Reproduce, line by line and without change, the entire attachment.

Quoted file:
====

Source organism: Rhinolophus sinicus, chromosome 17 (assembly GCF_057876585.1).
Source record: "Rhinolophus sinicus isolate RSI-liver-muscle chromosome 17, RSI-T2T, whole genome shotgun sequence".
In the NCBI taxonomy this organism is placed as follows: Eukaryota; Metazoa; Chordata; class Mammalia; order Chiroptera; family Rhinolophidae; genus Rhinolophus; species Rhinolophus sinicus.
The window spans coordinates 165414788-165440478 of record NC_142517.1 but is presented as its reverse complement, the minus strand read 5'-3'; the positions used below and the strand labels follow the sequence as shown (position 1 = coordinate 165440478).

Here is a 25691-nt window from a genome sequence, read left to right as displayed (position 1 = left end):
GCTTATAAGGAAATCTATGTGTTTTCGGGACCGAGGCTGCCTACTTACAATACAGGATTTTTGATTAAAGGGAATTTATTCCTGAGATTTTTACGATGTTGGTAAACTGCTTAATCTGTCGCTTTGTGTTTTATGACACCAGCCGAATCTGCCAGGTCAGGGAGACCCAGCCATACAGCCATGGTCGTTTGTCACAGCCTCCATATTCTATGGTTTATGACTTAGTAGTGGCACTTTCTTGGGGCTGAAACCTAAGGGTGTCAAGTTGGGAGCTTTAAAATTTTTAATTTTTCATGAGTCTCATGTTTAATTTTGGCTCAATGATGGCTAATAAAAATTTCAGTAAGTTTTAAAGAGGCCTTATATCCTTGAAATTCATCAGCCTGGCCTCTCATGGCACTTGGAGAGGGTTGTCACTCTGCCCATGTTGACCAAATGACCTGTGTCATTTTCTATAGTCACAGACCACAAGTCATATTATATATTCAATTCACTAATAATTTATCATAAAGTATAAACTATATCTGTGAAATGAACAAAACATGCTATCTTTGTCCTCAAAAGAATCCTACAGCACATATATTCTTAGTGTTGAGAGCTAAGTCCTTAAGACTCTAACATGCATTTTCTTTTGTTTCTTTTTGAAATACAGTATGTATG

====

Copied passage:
Source organism: Rhinolophus sinicus, chromosome 17 (assembly GCF_057876585.1).
Source record: "Rhinolophus sinicus isolate RSI-liver-muscle chromosome 17, RSI-T2T, whole genome shotgun sequence".
In the NCBI taxonomy this organism is placed as follows: Eukaryota; Metazoa; Chordata; class Mammalia; order Chiroptera; family Rhinolophidae; genus Rhinolophus; species Rhinolophus sinicus.
The window spans coordinates 165414788-165440478 of record NC_142517.1 but is presented as its reverse complement, the minus strand read 5'-3'; the positions used below and the strand labels follow the sequence as shown (position 1 = coordinate 165440478).

Here is a 25691-nt window from a genome sequence, read left to right as displayed (position 1 = left end):
GCTTATAAGGAAATCTATGTGTTTTCGGGACCGAGGCTGCCTACTTACAATACAGGATTTTTGATTAAAGGGAATTTATTCCTGAGATTTTTACGATGTTGGTAAACTGCTTAATCTGTCGCTTTGTGTTTTATGACACCAGCCGAATCTGCCAGGTCAGGGAGACCCAGCCATACAGCCATGGTCGTTTGTCACAGCCTCCATATTCTATGGTTTATGACTTAGTAGTGGCACTTTCTTGGGGCTGAAACCTAAGGGTGTCAAGTTGGGAGCTTTAAAATTTTTAATTTTTCATGAGTCTCATGTTTAATTTTGGCTCAATGATGGCTAATAAAAATTTCAGTAAGTTTTAAAGAGGCCTTATATCCTTGAAATTCATCAGCCTGGCCTCTCATGGCACTTGGAGAGGGTTGTCACTCTGCCCATGTTGACCAAATGACCTGTGTCATTTTCTATAGTCACAGACCACAAGTCATATTATATATTCAATTCACTAATAATTTATCATAAAGTATAAACTATATCTGTGAAATGAACAAAACATGCTATCTTTGTCCTCAAAAGAATCCTACAGCACATATATTCTTAGTGTTGAGAGCTAAGTCCTTAAGACTCTAACATGCATTTTCTTTTGTTTCTTTTTGAAATACAGTATGTATG